Virginia Tech’s Devi Parikh presents “Words, Pictures, and Common Sense” as part of the IRIM Robotics Seminar Series. The event will be held in the TSRB Banquet Hall from 12-1 p.m. and is open to the public.
As computer vision and natural language processing techniques are maturing, there is heightened activity in exploring the connection between images and language. In this talk, I will present several recent and ongoing projects in my lab that take a new perspective on problems like automatic image captioning, which are receiving a lot of attention lately. In particular, I will start by describing a new methodology for evaluating image-captioning approaches. I will then discuss image specificity — a concept capturing the phenomenon that some images are specific and elicit consistent descriptions from people, while other images are ambiguous and elicit a wider variety of descriptions from different people. Rather than think of this variance as noise, we model this as a signal. We demonstrate that modeling image specificity results in improved performance in applications such as text-based image retrieval. I will then talk about our work on leveraging visual common sense for seemingly non-visual tasks such as textual fill-in-the-blanks or paraphrasing. We propose imagining the scene behind the text to solve these problems. The imagination need not be photorealistic; so we imagine the scene as a visual abstraction using clipart. We show that jointly reasoning about the imagined scene and the text results in improved performance of these textual tasks than reasoning about the text alone. Finally, I will introduce a new task that pushes the understanding of language and vision beyond automatic image captioning — visual question answering (VQA). Not only does it involve computer vision and natural language processing, doing well at this task will require the machine to reason about visual and non-visual common sense, as well as factual knowledge bases. More importantly, it will require the machine to know when to tap which source of information. I will describe our ongoing efforts at collecting a first-of-its-kind, large VQA dataset that will enable the community to explore this rich, challenging, and fascinating task, which pushes the frontier towards truly AI-complete problems.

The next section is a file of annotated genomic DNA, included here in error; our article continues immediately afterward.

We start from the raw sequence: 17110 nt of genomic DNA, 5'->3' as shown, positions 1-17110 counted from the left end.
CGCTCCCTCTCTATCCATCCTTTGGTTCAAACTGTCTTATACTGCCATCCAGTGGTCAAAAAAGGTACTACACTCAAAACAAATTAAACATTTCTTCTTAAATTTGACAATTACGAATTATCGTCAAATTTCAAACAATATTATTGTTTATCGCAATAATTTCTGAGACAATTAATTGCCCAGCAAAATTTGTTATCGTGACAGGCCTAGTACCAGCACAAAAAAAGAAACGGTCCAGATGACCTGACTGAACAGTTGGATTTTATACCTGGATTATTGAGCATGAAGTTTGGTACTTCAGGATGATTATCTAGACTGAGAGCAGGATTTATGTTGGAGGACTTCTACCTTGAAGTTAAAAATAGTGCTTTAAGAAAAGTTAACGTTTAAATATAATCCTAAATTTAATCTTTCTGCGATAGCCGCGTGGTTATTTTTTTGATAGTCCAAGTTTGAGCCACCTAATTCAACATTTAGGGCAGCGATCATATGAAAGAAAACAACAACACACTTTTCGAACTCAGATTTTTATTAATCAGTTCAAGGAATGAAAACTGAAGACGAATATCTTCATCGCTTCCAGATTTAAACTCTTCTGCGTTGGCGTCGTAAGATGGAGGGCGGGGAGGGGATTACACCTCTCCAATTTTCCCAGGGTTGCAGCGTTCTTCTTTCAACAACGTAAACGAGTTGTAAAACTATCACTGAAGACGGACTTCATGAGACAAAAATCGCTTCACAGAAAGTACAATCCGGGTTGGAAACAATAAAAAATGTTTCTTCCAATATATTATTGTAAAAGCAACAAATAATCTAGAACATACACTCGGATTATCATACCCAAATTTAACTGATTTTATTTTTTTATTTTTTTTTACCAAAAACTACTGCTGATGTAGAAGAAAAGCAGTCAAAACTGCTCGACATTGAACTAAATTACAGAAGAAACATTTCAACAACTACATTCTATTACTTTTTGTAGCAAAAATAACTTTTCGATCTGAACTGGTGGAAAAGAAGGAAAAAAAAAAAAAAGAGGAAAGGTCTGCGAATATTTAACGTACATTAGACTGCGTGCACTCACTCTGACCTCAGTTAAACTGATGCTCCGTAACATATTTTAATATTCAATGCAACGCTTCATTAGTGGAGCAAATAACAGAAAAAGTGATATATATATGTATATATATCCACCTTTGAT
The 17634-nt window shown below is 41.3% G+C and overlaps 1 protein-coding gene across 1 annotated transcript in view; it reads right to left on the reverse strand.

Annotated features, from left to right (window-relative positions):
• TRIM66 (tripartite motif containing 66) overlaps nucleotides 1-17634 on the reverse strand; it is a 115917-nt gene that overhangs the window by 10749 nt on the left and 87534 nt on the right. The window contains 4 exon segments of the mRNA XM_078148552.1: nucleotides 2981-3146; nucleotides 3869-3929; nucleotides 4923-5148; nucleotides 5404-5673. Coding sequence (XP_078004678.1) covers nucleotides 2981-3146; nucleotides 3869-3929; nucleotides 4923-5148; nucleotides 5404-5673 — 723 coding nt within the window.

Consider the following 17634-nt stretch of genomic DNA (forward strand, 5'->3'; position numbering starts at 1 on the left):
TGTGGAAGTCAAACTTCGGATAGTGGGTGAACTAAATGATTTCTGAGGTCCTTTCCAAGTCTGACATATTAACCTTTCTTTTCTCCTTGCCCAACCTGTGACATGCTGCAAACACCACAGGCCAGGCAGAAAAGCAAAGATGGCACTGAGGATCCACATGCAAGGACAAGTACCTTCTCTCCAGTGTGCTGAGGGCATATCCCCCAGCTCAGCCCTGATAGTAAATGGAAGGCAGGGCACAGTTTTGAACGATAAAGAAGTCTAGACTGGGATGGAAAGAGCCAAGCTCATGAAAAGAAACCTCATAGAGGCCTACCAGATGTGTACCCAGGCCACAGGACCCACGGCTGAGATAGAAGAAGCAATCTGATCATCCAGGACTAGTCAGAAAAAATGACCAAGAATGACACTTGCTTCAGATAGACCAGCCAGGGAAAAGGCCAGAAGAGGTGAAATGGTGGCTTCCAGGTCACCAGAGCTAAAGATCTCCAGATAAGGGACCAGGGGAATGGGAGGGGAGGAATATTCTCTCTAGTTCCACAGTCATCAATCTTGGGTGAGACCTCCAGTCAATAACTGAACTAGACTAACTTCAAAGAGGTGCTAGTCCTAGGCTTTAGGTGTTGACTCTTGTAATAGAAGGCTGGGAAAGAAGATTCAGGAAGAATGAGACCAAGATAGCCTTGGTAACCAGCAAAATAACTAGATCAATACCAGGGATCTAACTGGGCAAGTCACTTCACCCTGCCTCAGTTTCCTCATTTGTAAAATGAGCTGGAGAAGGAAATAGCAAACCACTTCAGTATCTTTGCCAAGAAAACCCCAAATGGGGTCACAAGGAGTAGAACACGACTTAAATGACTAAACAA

Devi Parikh is an assistant professor in the Bradley Department of Electrical and Computer Engineering at Virginia Tech (VT) and an Allen Distinguished Investigator of Artificial Intelligence. She leads the Computer Vision Lab at VT and is also a member of the Virginia Center for Autonomous Systems (VaCAS) and the VT Discovery Analytics Center (DAC).
Prior to her current appointments, Parikh was a research assistant professor at Toyota Technological Institute at Chicago (TTIC), an academic computer science institute affiliated with University of Chicago. She has held visiting positions at Cornell University, University of Texas at Austin, Microsoft Research, MIT, and Carnegie Mellon University. She received her M.S. and Ph.D. degrees from the Electrical and Computer Engineering Department at Carnegie Mellon University in 2007 and 2009, respectively. She received her B.S. in electrical and computer engineering from Rowan University in 2005.
Parikh’s research interests include computer vision, pattern recognition, and AI, particularly visual recognition problems. Her recent work involves leveraging human-machine collaboration for building smarter machines and exploring problems at the intersection of vision and language. She has also worked on other topics such as ensemble of classifiers, data fusion, inference in probabilistic models, 3D reassembly, barcode segmentation, computational photography, interactive computer vision, contextual reasoning, hierarchical representations of images, and human debugging.
Parikh has received numerous awards and honors, including a National Science Foundation Graduate Research Fellowship, the 2011 Marr Best Paper Prize awarded at the International Conference on Computer Vision (ICCV), and the 2014 Army Research Office Young Investigator Program (YIP) award. The recipient of three Google Faculty Research Awards, Parikh was named an Outstanding New Assistant Professor by the College of Engineering at Virginia Tech in 2015.